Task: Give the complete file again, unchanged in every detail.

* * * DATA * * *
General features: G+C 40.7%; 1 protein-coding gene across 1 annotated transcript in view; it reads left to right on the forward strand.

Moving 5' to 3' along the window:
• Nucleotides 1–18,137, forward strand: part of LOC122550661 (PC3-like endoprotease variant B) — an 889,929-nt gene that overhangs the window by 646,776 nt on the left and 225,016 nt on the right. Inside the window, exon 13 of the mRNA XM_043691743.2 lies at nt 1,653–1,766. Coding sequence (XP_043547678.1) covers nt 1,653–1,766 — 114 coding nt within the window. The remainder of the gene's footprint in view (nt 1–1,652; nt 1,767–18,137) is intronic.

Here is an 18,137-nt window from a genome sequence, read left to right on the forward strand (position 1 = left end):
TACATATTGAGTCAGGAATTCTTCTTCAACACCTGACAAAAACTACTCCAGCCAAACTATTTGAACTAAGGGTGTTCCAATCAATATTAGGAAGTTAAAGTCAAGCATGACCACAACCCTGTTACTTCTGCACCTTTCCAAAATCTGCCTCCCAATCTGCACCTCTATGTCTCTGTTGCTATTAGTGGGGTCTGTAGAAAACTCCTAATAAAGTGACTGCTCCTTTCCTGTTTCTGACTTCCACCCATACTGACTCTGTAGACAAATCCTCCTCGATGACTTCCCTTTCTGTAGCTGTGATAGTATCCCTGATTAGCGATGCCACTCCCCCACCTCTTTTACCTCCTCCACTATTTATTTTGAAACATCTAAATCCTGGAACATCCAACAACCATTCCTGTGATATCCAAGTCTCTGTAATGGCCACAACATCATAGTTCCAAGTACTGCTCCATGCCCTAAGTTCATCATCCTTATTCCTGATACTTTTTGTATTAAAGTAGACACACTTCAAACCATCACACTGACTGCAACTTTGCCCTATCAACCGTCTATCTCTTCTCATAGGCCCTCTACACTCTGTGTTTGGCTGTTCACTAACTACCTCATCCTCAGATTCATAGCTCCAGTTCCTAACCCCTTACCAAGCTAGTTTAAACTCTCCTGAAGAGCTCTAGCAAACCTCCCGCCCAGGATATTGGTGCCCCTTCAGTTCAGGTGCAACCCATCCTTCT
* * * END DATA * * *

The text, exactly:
General features: G+C 40.7%; 1 protein-coding gene across 1 annotated transcript in view; it reads left to right on the forward strand.

Moving 5' to 3' along the window:
• Nucleotides 1–18,137, forward strand: part of LOC122550661 (PC3-like endoprotease variant B) — an 889,929-nt gene that overhangs the window by 646,776 nt on the left and 225,016 nt on the right. Inside the window, exon 13 of the mRNA XM_043691743.2 lies at nt 1,653–1,766. Coding sequence (XP_043547678.1) covers nt 1,653–1,766 — 114 coding nt within the window. The remainder of the gene's footprint in view (nt 1–1,652; nt 1,767–18,137) is intronic.

Here is an 18,137-nt window from a genome sequence, read left to right on the forward strand (position 1 = left end):
TACATATTGAGTCAGGAATTCTTCTTCAACACCTGACAAAAACTACTCCAGCCAAACTATTTGAACTAAGGGTGTTCCAATCAATATTAGGAAGTTAAAGTCAAGCATGACCACAACCCTGTTACTTCTGCACCTTTCCAAAATCTGCCTCCCAATCTGCACCTCTATGTCTCTGTTGCTATTAGTGGGGTCTGTAGAAAACTCCTAATAAAGTGACTGCTCCTTTCCTGTTTCTGACTTCCACCCATACTGACTCTGTAGACAAATCCTCCTCGATGACTTCCCTTTCTGTAGCTGTGATAGTATCCCTGATTAGCGATGCCACTCCCCCACCTCTTTTACCTCCTCCACTATTTATTTTGAAACATCTAAATCCTGGAACATCCAACAACCATTCCTGTGATATCCAAGTCTCTGTAATGGCCACAACATCATAGTTCCAAGTACTGCTCCATGCCCTAAGTTCATCATCCTTATTCCTGATACTTTTTGTATTAAAGTAGACACACTTCAAACCATCACACTGACTGCAACTTTGCCCTATCAACCGTCTATCTCTTCTCATAGGCCCTCTACACTCTGTGTTTGGCTGTTCACTAACTACCTCATCCTCAGATTCATAGCTCCAGTTCCTAACCCCTTACCAAGCTAGTTTAAACTCTCCTGAAGAGCTCTAGCAAACCTCCCGCCCAGGATATTGGTGCCCCTTCAGTTCAGGTGCAACCCATCCTTCT